A few years passed in domestic bliss in the house of Vladimir, Rogneda, their children and the mothers of some of them until, finally, Vlad decided it was time again to expand his dominions. This time, by marrying the Basilissa Anna Porphyrogenita, daughter of Romanus II Porphyrogenitus, Emperor of the East, and sister of Basileus II and Constantine VIII. These Greeks loved numbers in their names.

Basil (Basileus) II, Emperor of the East

But it was not to be easy. Basileus Basilius wasn’t a lowly Count, and he couldn’t be simply coaxed. Or perhaps he was. Sorrounded by Greeks, Bulgarians and a few thousand extras, he asked for Vladimir’s assistance in the form of 6,000 soldiers he needed urgently.

Vladimir and Dobrynia came up with a plan. Dobrynia then went to Constantinople and relayed the following message: Moral support, all you want. But troops, any number of troops, Vladimir can only spare for a member of the family. Now, if he were to marry the Basilissa…

—WTF!—exclaimed the Basileus Basilius, turning into a basilisk at the notion of that barbarian vacillating with the Basilissa.—Go tell that son of a whore he can stick his troops up his…

—Just a moment, brother!—interrupted the Basileus Constantine, who knew of Vladimir’s reputation and did not want to mess with him—I think we can find a solution.

—Solution my foot, replied the Basileus Basilius. If Anna finds out we’ve been keeping her pure this many years to deliver her to fornicatur inmensus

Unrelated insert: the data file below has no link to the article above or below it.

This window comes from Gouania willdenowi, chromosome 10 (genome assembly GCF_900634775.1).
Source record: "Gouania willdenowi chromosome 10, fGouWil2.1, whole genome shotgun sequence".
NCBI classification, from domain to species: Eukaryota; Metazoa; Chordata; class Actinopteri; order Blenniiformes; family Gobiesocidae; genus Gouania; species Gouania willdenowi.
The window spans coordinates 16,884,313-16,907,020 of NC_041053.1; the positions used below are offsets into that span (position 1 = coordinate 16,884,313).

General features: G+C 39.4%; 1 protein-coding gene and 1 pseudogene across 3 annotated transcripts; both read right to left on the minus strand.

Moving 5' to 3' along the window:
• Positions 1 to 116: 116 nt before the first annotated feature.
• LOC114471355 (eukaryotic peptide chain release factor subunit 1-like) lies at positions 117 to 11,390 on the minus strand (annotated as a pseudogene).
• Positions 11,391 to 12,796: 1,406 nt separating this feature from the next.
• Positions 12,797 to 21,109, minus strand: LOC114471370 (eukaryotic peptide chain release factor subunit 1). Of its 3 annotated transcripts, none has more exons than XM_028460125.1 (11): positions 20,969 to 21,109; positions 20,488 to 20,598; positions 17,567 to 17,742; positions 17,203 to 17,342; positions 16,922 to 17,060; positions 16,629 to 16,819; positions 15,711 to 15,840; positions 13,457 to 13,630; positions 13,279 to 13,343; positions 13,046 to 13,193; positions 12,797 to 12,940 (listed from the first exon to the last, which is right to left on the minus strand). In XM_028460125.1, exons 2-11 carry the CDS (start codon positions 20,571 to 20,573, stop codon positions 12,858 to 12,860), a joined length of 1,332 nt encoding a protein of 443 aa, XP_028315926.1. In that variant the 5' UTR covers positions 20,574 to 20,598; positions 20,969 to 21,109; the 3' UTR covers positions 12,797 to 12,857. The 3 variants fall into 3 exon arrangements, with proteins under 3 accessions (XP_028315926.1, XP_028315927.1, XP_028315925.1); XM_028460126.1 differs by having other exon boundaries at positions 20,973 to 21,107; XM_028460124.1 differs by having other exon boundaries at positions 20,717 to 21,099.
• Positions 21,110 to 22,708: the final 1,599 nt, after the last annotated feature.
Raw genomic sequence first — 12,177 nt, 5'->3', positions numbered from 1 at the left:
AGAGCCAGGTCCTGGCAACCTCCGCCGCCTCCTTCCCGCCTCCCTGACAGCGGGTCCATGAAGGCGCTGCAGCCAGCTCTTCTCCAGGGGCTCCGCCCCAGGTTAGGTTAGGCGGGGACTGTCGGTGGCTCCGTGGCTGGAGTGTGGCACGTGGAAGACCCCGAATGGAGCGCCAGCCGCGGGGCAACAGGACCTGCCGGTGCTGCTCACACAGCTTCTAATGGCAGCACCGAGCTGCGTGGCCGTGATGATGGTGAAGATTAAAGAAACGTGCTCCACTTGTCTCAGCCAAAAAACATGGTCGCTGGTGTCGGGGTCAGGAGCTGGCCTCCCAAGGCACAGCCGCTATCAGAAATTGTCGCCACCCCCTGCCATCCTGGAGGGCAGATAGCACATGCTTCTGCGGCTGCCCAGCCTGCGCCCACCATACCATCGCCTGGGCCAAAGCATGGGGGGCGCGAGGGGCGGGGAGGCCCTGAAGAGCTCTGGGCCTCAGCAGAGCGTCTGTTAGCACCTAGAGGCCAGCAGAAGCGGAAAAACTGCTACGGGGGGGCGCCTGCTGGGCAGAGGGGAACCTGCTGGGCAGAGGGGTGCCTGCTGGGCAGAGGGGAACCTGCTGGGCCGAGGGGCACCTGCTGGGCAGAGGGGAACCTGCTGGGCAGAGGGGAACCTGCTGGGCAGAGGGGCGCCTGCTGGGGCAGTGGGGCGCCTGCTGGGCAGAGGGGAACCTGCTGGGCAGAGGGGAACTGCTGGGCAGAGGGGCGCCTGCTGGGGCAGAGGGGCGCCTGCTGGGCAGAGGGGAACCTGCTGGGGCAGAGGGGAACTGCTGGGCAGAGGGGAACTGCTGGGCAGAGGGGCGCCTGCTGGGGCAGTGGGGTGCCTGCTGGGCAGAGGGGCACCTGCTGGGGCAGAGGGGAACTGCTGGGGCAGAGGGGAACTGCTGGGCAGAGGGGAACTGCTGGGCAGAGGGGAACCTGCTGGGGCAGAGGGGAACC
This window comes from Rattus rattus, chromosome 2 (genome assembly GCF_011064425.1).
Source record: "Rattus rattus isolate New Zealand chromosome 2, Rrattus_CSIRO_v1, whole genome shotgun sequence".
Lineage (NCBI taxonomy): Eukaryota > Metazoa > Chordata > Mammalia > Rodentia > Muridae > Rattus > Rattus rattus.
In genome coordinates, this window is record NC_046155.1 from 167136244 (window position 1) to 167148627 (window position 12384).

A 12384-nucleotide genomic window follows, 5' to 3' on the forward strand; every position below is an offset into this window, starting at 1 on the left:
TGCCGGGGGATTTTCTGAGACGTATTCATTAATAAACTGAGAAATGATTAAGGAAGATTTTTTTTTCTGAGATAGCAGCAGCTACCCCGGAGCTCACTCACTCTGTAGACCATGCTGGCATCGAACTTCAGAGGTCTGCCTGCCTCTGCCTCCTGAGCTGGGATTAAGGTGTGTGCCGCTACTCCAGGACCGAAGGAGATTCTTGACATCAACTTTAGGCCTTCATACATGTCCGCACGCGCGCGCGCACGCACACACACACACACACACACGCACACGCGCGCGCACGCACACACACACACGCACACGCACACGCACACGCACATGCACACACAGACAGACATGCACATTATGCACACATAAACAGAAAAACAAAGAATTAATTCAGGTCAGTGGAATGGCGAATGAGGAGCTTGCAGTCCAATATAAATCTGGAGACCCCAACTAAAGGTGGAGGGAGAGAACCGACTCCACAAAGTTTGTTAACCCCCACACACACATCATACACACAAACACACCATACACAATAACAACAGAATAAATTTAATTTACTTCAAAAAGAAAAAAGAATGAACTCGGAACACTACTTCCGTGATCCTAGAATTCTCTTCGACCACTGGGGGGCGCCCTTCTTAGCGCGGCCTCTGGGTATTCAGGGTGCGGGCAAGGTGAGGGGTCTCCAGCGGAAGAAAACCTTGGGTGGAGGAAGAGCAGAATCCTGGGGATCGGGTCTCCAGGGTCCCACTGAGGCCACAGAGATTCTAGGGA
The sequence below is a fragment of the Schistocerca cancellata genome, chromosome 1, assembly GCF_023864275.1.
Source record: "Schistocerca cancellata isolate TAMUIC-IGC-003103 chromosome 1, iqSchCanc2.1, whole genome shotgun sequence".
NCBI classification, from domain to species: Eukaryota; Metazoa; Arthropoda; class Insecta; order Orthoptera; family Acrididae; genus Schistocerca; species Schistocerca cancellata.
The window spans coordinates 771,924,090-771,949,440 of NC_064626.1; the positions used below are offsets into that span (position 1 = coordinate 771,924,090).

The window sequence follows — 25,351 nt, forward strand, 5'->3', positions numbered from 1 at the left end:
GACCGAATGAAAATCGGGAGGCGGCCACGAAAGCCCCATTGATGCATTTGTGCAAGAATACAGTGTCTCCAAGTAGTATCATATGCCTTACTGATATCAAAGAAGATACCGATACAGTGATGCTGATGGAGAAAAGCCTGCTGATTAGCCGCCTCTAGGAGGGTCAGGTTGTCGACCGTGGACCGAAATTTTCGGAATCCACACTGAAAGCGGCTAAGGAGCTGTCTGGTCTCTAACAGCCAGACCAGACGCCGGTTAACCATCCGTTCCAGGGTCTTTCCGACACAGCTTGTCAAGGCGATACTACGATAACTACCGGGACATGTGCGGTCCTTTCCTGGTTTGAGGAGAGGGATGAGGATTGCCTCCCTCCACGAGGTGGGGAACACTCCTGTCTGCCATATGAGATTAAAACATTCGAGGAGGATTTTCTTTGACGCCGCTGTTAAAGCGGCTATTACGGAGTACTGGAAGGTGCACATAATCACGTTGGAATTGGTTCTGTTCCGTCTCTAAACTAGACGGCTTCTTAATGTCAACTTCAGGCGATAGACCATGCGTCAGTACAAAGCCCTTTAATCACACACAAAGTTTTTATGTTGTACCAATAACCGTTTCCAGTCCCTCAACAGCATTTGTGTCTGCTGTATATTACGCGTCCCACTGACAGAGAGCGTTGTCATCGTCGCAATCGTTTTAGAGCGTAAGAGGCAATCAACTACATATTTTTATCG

—That’s it!— said Constantine, not a bad…

Et cruelis, you moron! If Anna does find out she’ll make eunuchs of us. The nervousness in Basileus’ voice meant he was quite serious about the possible ramifications.

—Not so fast, replied Constantine, you need to get out more. Tell the palooka that we have no problem…provided he converts to Christianity, and let him be happy we are not Jews, at least he gets to keep his foreskin intact.

—I see, said Basileus, if he does not convert, we are off the hook. If he does, his own people will stew him…

—Yep, and they can send us a doggie bag.—Finished Constantine.

—Visir! — called Basileus — tell that idiot messenger to come back.

And so they sent their reply to Vladimir.

Kac? Khto eta? Said Vladimir, who spoke Russian. Is the Basileus vacillating with me? You mean if they put a little water on my forehead they deliver their sister? Tell them to send the priest and let us not waste time.

—Wait! What if the boys don’t like it? — asked Dobrynia, his worry showing in his voice. —They kind of like Thor, the forest fairies, Odin…nobody rams guilt down their throats…

—Whoever does not like it can come and see me. I’ll show them who’s boss and why they call me fornicatur inmensus.

Et cruelis, added another brown nose that happened to walk by and overheard the conversation.

Et cruelissimus, added Vladimir, never to be outdone. Every single one of you schmucks gets baptized, and I don’t want to hear a single Nyet!

Yet, Vladimir was not able to relax. —What if these effeminate morons make me baptize and then whistle Dixie? The chroniclers will change my name to Moronius Inconmensurabilis, and I won’t be able to scare a Greek maiden!

So he finally set off to Constantinople with the 6,000 soldiers the Basileus requested…and 6,000 more in case he vacillated.

Indeed, the Basileus tried to get off the agreement by every means possible. Was the water really holy water? Was the priest sanctioned by the Patriarch or was he one of those Romish fools that we don’t care for? How about we get the soldiers now and argue the point later?